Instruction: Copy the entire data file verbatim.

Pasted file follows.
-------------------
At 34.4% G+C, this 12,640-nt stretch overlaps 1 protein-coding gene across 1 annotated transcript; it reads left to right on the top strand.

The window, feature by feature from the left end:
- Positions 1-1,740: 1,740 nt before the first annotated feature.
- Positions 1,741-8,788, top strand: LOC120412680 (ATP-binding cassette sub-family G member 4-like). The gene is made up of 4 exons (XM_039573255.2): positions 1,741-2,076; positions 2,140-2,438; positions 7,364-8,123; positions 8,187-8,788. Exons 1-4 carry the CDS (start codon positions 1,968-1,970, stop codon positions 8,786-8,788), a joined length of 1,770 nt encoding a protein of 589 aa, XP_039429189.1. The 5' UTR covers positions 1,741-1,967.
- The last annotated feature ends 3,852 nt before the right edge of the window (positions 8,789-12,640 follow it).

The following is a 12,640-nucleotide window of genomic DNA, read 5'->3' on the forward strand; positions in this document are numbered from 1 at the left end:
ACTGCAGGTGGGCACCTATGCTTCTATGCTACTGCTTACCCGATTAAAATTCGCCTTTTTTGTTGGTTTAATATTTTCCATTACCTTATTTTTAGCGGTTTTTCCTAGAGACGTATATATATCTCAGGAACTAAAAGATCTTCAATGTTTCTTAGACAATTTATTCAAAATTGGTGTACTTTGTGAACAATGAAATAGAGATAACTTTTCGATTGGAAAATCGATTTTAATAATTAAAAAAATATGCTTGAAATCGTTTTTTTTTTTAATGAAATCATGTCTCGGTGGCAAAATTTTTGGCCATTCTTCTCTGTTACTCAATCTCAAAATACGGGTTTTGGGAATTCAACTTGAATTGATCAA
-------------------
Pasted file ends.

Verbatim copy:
At 34.4% G+C, this 12,640-nt stretch overlaps 1 protein-coding gene across 1 annotated transcript; it reads left to right on the top strand.

The window, feature by feature from the left end:
- Positions 1-1,740: 1,740 nt before the first annotated feature.
- Positions 1,741-8,788, top strand: LOC120412680 (ATP-binding cassette sub-family G member 4-like). The gene is made up of 4 exons (XM_039573255.2): positions 1,741-2,076; positions 2,140-2,438; positions 7,364-8,123; positions 8,187-8,788. Exons 1-4 carry the CDS (start codon positions 1,968-1,970, stop codon positions 8,786-8,788), a joined length of 1,770 nt encoding a protein of 589 aa, XP_039429189.1. The 5' UTR covers positions 1,741-1,967.
- The last annotated feature ends 3,852 nt before the right edge of the window (positions 8,789-12,640 follow it).

The following is a 12,640-nucleotide window of genomic DNA, read 5'->3' on the forward strand; positions in this document are numbered from 1 at the left end:
ACTGCAGGTGGGCACCTATGCTTCTATGCTACTGCTTACCCGATTAAAATTCGCCTTTTTTGTTGGTTTAATATTTTCCATTACCTTATTTTTAGCGGTTTTTCCTAGAGACGTATATATATCTCAGGAACTAAAAGATCTTCAATGTTTCTTAGACAATTTATTCAAAATTGGTGTACTTTGTGAACAATGAAATAGAGATAACTTTTCGATTGGAAAATCGATTTTAATAATTAAAAAAATATGCTTGAAATCGTTTTTTTTTTTAATGAAATCATGTCTCGGTGGCAAAATTTTTGGCCATTCTTCTCTGTTACTCAATCTCAAAATACGGGTTTTGGGAATTCAACTTGAATTGATCAA